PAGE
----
WITH Durga Puja having entered its most frenetic day, Mahashtami, and tomorrow being a holiday (the government may treat the day as Dussehra, but for Bengalis, it’s Mahanavami, the last day of celebrations), eateries that blossom like the hibiscus flowers in full bloom in honour of Maa Durga, are gearing up for their busiest two days.
The regular bhog at the Durga Puja pandals consists of everyday fare — a dry no-onion, no-garlic, yet highly aromatic khichdi sometimes with plenty of seasonal vegetables thrown in (the Bengalis call it bhoger khichuri); bhaaja (vegetable fritters, aubergine being the traditional favourite); and labra (a delectable hotch-potch of mixed vegetables, mainly potato, sweet potato, radish, pumpkin, long yard beans, green beans, flat beans, parwal or pointed gourd, cauliflower and carrots).
Simple cooking has never tasted better — and the labra is evidence of the extent to which Bengali women can extract flavours out of the simplest vegetables. Of course, when we were small, my mother would insist that it was because the Divine Mother would add dollops of her special masalas to the vegetables.
The moment you step outside the pandal, you’ll be overcome by the aromas dancing to the beat of the festive dhak (drums) from the food stalls, operating from a respectable distance so as not to sully the sanctity of the puja pandal, selling non-vegetarian delicacies dating back to the time when Kolkata used to be the second city of the British Empire.
Here’s my list of the Durga Puja delicacies that you have to eat to live life fully:
Topping my list is the priceless Dimer Devil, which people mistakenly compare with devilled eggs, but unlike the latter, it’s not a stuffed boiled egg. On the contrary, just like the Mughlai nargisi kofta, it is a boiled egg quilted by spiced minced mutton, washed with egg yolk, crumbed and fried. But why that devilish name?Blogger Sukanya Ghosh (SaffronStreaks.com) informs us that “the word ‘devil’ was coined in the year 1786 to describe a food preparation that was deep-fried and seasoned with hot spices and condiments, extremely pleasing, and certainly not relating to satanic thoughts.” Pepper and other spices, Ghosh writes, were prized commodities in that age, so seasoning any food item with them was considered stylish, fashionable and premium.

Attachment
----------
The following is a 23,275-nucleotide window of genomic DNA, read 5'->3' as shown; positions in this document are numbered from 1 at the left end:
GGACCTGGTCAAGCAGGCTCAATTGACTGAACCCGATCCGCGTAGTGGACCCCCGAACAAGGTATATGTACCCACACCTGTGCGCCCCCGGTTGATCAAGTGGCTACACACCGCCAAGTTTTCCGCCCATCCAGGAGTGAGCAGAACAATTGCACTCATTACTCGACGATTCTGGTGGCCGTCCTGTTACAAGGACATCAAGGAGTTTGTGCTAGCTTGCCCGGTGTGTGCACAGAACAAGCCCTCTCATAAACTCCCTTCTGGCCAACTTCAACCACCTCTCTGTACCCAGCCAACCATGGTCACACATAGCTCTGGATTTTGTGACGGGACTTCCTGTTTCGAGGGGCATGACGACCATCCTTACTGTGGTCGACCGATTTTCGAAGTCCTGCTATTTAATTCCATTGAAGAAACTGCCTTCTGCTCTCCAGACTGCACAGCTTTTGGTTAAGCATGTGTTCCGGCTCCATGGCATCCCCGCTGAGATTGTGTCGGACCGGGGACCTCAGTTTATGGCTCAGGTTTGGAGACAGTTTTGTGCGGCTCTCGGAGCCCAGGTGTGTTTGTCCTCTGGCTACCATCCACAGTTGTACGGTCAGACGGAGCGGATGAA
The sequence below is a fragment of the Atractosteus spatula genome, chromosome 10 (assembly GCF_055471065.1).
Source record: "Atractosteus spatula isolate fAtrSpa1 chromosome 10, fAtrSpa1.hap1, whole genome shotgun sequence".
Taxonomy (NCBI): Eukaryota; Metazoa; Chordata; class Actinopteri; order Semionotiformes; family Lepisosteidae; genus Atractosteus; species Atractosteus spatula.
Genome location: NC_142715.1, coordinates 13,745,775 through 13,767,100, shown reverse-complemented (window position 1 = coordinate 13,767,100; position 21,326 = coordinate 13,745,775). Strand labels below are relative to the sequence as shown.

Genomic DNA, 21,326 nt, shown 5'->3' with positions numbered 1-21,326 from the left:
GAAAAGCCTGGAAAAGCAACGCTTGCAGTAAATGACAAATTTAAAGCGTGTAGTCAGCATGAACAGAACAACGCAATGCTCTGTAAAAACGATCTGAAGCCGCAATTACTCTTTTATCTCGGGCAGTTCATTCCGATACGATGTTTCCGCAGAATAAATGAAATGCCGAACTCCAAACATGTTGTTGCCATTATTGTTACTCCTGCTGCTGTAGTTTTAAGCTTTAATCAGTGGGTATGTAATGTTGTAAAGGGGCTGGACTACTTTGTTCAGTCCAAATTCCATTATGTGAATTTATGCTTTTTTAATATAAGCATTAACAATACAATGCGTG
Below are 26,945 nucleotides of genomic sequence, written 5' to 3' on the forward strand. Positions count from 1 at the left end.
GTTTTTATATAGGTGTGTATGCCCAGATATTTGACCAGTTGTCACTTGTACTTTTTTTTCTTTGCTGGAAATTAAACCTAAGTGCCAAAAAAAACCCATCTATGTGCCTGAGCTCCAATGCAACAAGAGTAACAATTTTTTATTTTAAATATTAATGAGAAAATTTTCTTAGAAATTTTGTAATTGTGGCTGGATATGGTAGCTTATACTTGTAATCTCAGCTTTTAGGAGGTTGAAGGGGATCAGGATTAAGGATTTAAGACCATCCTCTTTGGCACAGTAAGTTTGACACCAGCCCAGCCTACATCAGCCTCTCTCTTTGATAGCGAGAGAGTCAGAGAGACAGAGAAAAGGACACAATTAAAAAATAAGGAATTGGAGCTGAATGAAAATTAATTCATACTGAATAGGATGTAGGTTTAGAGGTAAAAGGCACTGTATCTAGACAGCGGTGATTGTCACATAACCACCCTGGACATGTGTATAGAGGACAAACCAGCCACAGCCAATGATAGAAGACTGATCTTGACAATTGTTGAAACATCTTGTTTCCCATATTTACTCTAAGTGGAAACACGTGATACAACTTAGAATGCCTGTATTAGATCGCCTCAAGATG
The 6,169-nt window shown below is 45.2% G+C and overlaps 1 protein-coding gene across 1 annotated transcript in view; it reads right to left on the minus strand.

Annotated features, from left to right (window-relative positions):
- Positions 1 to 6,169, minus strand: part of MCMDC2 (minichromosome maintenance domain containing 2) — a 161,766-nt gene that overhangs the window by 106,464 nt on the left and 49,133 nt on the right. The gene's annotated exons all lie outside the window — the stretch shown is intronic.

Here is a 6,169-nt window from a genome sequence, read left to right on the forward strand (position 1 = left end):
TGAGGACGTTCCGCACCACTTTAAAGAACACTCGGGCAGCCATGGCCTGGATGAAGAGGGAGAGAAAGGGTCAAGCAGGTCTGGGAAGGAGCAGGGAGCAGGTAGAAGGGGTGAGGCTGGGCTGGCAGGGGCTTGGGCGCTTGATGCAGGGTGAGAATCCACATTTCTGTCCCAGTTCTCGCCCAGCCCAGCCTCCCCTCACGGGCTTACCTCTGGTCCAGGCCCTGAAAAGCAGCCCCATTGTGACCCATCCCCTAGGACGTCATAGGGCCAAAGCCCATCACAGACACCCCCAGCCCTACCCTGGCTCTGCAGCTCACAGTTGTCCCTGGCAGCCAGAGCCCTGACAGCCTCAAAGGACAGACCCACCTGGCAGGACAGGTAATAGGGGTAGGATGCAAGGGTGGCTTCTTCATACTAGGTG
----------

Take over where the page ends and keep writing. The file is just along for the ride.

Moghlai Parotta, a greasy delicacy (mutton mince and egg yolks stuffed in a parantha) invented in the kitchens of the Nawab of Murshidabad that attained perfection at Anadi’s Cabin on S.N. Banerjee Road in Kolkata. Don’t count calories when you’re bingeing during the Pujas.
Fish Fry, or marinated fillet of fish (preferably bekti), coated with egg yolk and bread crumbs and deep fried. This used to be the reigning dish at wedding dinners in Kolkata, till Bijoli Grill, the city’s most important catering firm, ousted it with its batter-fried Fish Orly. It started life being called ‘Butter Fish’ (butter being an allusion to the batter), but it soon acquired the fashionable tag of Orly, as in the French l’Orly, the cooking term used to describe a fillet of fish that is skinned, coated with batter and deep fried.
Kosha Mangsho, the addictive sweet and tangy, melt-in-the-mouth mutton preparation, which is a must-have on Vijaya Dashami day. It is this dish that has made Shyambazar’s Golbari in Kolkata a pilgrimage spot for gourmets in the eastern metropolis.
Keema Chop (spicy mutton mince stuffed into a shell of mashed potatoes and then deep-fried); and the sole concession to vegetarians.
Radha Bollobhi (deep-fried flat bread lined with urad dal filling) served with the deliciously spicy Aloo Dum made with baby potatoes.
Durga Puja is your time to get hangla (‘gluttonous’ in Bangla). With the weather getting friendlier and the air laden with the festive spirit, there’s no escaping it.
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